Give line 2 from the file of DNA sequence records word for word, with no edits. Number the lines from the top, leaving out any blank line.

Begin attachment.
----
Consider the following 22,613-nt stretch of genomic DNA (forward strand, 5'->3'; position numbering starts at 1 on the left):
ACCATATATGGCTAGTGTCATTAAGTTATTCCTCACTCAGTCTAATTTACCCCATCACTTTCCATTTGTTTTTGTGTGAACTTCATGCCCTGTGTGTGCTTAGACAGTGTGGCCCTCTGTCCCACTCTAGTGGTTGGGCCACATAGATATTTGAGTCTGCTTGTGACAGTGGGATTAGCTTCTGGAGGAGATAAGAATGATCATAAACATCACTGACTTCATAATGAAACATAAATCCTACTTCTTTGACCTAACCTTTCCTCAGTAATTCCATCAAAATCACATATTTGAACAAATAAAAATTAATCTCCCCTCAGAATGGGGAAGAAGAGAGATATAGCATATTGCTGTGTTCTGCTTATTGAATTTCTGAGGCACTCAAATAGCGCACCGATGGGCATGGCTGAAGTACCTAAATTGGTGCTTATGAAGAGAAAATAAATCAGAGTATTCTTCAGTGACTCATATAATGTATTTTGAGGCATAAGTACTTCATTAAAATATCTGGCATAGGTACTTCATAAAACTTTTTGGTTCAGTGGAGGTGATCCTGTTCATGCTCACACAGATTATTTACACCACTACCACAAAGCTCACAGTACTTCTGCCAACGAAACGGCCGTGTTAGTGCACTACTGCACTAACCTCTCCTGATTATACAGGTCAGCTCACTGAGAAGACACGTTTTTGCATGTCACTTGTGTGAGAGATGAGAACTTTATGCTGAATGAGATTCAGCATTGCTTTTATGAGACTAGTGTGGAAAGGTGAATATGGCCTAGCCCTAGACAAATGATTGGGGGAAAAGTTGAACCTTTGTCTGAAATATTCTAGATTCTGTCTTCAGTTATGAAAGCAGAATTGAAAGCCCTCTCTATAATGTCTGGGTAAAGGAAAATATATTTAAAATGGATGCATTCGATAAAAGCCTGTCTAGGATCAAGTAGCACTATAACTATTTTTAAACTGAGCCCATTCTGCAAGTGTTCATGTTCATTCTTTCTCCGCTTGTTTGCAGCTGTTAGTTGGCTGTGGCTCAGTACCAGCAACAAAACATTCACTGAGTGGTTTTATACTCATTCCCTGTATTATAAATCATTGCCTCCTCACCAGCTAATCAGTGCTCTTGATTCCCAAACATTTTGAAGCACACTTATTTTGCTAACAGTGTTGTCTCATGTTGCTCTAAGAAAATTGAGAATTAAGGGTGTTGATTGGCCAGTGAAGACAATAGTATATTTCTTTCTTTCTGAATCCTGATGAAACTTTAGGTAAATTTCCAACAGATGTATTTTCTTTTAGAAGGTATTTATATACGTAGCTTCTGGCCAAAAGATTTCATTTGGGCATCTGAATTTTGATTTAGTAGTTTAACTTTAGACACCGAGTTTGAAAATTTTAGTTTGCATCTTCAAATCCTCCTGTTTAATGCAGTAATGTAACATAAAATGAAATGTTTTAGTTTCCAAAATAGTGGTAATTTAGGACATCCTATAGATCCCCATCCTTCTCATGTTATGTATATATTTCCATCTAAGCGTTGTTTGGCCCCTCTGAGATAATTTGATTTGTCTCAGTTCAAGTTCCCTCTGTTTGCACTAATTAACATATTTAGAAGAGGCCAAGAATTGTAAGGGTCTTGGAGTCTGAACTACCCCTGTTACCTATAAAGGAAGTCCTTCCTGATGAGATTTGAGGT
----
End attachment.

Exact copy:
ACCATATATGGCTAGTGTCATTAAGTTATTCCTCACTCAGTCTAATTTACCCCATCACTTTCCATTTGTTTTTGTGTGAACTTCATGCCCTGTGTGTGCTTAGACAGTGTGGCCCTCTGTCCCACTCTAGTGGTTGGGCCACATAGATATTTGAGTCTGCTTGTGACAGTGGGATTAGCTTCTGGAGGAGATAAGAATGATCATAAACATCACTGACTTCATAATGAAACATAAATCCTACTTCTTTGACCTAACCTTTCCTCAGTAATTCCATCAAAATCACATATTTGAACAAATAAAAATTAATCTCCCCTCAGAATGGGGAAGAAGAGAGATATAGCATATTGCTGTGTTCTGCTTATTGAATTTCTGAGGCACTCAAATAGCGCACCGATGGGCATGGCTGAAGTACCTAAATTGGTGCTTATGAAGAGAAAATAAATCAGAGTATTCTTCAGTGACTCATATAATGTATTTTGAGGCATAAGTACTTCATTAAAATATCTGGCATAGGTACTTCATAAAACTTTTTGGTTCAGTGGAGGTGATCCTGTTCATGCTCACACAGATTATTTACACCACTACCACAAAGCTCACAGTACTTCTGCCAACGAAACGGCCGTGTTAGTGCACTACTGCACTAACCTCTCCTGATTATACAGGTCAGCTCACTGAGAAGACACGTTTTTGCATGTCACTTGTGTGAGAGATGAGAACTTTATGCTGAATGAGATTCAGCATTGCTTTTATGAGACTAGTGTGGAAAGGTGAATATGGCCTAGCCCTAGACAAATGATTGGGGGAAAAGTTGAACCTTTGTCTGAAATATTCTAGATTCTGTCTTCAGTTATGAAAGCAGAATTGAAAGCCCTCTCTATAATGTCTGGGTAAAGGAAAATATATTTAAAATGGATGCATTCGATAAAAGCCTGTCTAGGATCAAGTAGCACTATAACTATTTTTAAACTGAGCCCATTCTGCAAGTGTTCATGTTCATTCTTTCTCCGCTTGTTTGCAGCTGTTAGTTGGCTGTGGCTCAGTACCAGCAACAAAACATTCACTGAGTGGTTTTATACTCATTCCCTGTATTATAAATCATTGCCTCCTCACCAGCTAATCAGTGCTCTTGATTCCCAAACATTTTGAAGCACACTTATTTTGCTAACAGTGTTGTCTCATGTTGCTCTAAGAAAATTGAGAATTAAGGGTGTTGATTGGCCAGTGAAGACAATAGTATATTTCTTTCTTTCTGAATCCTGATGAAACTTTAGGTAAATTTCCAACAGATGTATTTTCTTTTAGAAGGTATTTATATACGTAGCTTCTGGCCAAAAGATTTCATTTGGGCATCTGAATTTTGATTTAGTAGTTTAACTTTAGACACCGAGTTTGAAAATTTTAGTTTGCATCTTCAAATCCTCCTGTTTAATGCAGTAATGTAACATAAAATGAAATGTTTTAGTTTCCAAAATAGTGGTAATTTAGGACATCCTATAGATCCCCATCCTTCTCATGTTATGTATATATTTCCATCTAAGCGTTGTTTGGCCCCTCTGAGATAATTTGATTTGTCTCAGTTCAAGTTCCCTCTGTTTGCACTAATTAACATATTTAGAAGAGGCCAAGAATTGTAAGGGTCTTGGAGTCTGAACTACCCCTGTTACCTATAAAGGAAGTCCTTCCTGATGAGATTTGAGGT